judged a huge success. At this goal, I was reading
an I Triple E paper by Nakasato and Tanaka about
using machine image analysis to predict the popularity of these mascots.

By the way, the results of that was that people
seem to like bright colors, especially on the yellow green spectrum,
so bright yellow greens seem to be the most popular.
But Kumaman, of course, is an exception. Anyway, in the
intro of this article, they just happened to summarize a
Japanese news article which included a figure from the Kumamoto

branch of the Bank of Japan estimating that Kumaman alone
had generated one hundred and twenty four billion Japanese yen
worth of economic activity just in the two year period
from twenty eleven to twenty twelve. I tried to look
a conversion rate, and that's something like seven hundred and
seventy million US dollars today. Don't know what that would

have been in twenty twelve. But yeah, so this is
a big business, an adorable creature, a beautiful, incredibly cute design,
a cultural phenomenon, but also a big money maker.

Speaker 2 (37:48):
Yeah, you can't argue with those figures. No matter how
much it costs to design it or make the costume,
this guy paid off.

Speaker 3 (37:55):
Now, the likeness of this character is used in all
different kinds of marketing contexts, seems to appear he seems
to pop up in you know, photos, like in a
costume with a beautiful natural landscape behind him, like hey,
you know, come visit Kumamoto Prefecture, but also appears on
the packaging of products and so forth. But some uses

of this character go hard, and go hard almost into
bizarre territory. One example is I found an article from
twenty sixteen about a recent promotion for Kumamoto tourism which
involved filling a hall in Osaka Station with dozens and
dozens of kumaman representations of various sorts. Some are three

dimensional models, some are two D cutouts like you know,
cardboard stands. Some are banners that hang from light posts.
One is a giant, just a giant kumaman head that
has like spotlights aimed at it curiously. A lot of
these representations have little variations on the character. One is

wearing a pink scarf, one is holding an apple, one
has its eyes closed usually they're wide open. So these
strange little variations, and all of these images are of
this same excruciatingly cute bear like organism. But the way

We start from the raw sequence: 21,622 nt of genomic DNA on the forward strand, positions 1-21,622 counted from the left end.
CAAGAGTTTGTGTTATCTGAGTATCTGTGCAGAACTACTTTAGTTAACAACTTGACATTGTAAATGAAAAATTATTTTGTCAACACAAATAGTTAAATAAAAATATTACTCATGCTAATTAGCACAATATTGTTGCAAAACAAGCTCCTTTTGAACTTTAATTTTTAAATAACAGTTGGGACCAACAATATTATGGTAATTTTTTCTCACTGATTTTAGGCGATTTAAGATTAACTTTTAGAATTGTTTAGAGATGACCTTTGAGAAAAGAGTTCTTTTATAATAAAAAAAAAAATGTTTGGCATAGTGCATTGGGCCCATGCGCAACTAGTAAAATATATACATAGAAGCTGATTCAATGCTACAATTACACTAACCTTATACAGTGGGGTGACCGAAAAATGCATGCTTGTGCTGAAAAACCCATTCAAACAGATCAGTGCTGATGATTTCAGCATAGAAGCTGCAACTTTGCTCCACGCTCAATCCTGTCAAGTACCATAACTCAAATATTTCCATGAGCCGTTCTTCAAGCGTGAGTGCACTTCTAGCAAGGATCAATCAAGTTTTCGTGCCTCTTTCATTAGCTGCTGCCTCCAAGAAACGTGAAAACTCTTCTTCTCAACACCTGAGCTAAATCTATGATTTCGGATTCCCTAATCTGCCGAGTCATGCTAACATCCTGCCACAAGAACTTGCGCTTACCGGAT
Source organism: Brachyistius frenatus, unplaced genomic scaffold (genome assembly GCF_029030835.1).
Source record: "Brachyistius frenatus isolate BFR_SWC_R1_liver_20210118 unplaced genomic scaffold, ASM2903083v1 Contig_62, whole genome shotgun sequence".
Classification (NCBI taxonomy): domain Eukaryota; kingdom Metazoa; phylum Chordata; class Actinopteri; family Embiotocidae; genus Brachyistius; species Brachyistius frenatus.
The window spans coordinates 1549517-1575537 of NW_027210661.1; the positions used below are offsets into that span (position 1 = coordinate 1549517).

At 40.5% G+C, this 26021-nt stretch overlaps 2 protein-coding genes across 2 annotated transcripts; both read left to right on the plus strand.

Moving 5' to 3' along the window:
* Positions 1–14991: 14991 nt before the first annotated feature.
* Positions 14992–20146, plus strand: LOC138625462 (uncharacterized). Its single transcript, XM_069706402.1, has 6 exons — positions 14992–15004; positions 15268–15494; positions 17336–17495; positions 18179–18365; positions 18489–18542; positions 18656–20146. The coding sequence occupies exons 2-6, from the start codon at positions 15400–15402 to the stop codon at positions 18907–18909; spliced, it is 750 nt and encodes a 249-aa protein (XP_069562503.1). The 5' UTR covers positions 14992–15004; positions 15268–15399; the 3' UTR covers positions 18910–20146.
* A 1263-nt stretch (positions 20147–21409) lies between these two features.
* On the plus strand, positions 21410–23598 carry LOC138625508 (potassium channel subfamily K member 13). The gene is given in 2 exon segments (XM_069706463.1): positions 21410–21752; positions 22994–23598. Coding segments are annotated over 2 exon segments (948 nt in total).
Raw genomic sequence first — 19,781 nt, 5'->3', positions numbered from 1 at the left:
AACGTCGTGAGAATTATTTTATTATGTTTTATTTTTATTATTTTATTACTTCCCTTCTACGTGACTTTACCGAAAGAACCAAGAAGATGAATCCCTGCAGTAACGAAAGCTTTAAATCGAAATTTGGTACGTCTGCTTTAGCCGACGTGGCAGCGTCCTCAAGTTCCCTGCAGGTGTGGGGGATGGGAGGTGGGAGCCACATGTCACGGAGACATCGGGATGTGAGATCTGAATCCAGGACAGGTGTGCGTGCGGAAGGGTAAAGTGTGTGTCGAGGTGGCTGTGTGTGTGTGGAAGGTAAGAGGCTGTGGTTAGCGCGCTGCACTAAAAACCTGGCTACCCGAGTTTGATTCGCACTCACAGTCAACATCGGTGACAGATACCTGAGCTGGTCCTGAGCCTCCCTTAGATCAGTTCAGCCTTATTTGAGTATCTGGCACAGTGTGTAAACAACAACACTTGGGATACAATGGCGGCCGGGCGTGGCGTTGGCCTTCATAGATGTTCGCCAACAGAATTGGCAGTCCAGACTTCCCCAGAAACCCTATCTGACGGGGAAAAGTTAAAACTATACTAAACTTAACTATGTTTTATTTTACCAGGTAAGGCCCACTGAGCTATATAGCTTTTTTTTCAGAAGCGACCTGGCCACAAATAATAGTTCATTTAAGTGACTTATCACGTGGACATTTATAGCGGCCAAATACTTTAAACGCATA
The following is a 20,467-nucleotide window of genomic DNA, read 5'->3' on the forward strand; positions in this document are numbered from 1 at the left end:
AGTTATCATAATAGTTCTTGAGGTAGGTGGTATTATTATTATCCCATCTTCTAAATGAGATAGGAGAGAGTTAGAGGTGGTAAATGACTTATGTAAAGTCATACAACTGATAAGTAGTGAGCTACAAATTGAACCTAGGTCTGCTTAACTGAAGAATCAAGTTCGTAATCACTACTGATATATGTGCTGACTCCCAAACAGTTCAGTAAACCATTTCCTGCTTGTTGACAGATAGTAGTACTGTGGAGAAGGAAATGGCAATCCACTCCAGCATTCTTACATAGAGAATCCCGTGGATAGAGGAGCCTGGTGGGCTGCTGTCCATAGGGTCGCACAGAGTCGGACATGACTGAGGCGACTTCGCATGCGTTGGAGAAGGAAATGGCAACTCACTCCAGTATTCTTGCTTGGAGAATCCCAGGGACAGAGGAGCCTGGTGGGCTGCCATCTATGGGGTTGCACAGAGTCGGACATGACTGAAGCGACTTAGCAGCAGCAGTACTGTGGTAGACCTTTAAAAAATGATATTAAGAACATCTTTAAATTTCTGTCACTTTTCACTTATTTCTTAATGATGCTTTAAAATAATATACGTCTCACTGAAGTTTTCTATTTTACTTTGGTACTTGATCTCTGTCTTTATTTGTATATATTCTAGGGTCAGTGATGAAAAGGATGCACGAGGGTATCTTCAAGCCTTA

they're lined up in these columns stretching down the hall,
it's almost like you are looking at a bunch of

storm troopers standing at attention on the Death Star. It's
a bit menacing, and from what I can tell, Rob,
I don't know if you picked up on the same thing.
It seems like some cultural uses of yurukiara seem to
embrace this kind of irony.

Speaker 2 (39:37):
Yeah, I know when I look at it. They're certainly
the feeling of like, okay, an army of kumaman's are
here for me. But also it's like, well, kumaman he
represents the way I want to feel. And now they're
all of them here, and they all have different expressions,
different emotional states, and I realize that maybe I'm not
one person either. Maybe I'm multiple people just spread out

across time and there's no there's no definite identity or reality.
I don't know that that was their intention.

Speaker 3 (40:06):
Yeah, so another strange, ironic use of kumaman. I was
not aware of this meme when it popped up, but
apparently sometime around twenty eleven, this adorable, rosy cheeked bear
became the subject of a minor meme in which he
was depicted in front of something that's on fire, and
the text was always for the glory of Satan.

Speaker 2 (40:27):
Of course, Now this was not an official usage, right.

Speaker 3 (40:30):
This memes on the internet, okay, And in fact I
want to turn into an essay that in one part
does address perplexity of people over why Kumaman is used
in this meme. So I was trying to learn more
about Kumaman and I came across a fascinating essay on
this character and on the broader you werekire phenomenon. It

was called Kumaman, Japan's surprisingly Cheeky Mascot by Debor j
Ochi in a book introducing Japanese popular culture published twenty
twenty three by Rutledge. This book is edited by a
professor of Japanese literature at the University of Oregon named
Elisa Friedman. But again the essay is by Debor je Ochi.

So I'm not going to have time to get into
everything the author brings up in this article, but I'll
go through and hit some highlights that I thought were interesting.
One is about the literal origin of this character. So,
Kumaman began as part of a regional advertising and pr
campaign called Kumamoto Surprise, the goal of which was to
give Kumamoto residents a new sense of local pride and

to sort of delight tourists and visitors with what Kumamoto
had to offer in terms of natural landscapes and local cuisine.
And the story goes that originally, a Kumamoto born designer
named Koyama Kundo set out to design a logo just
on the theme of Kumamoto Surprise, but his art director,
who was named Mizuno Manabu, included as a surprise this

new character, Kumaman, which allegedly went through three thousand draft
variations before he reached his final form. That's how the
story goes. I don't know, three thousand drafts. What do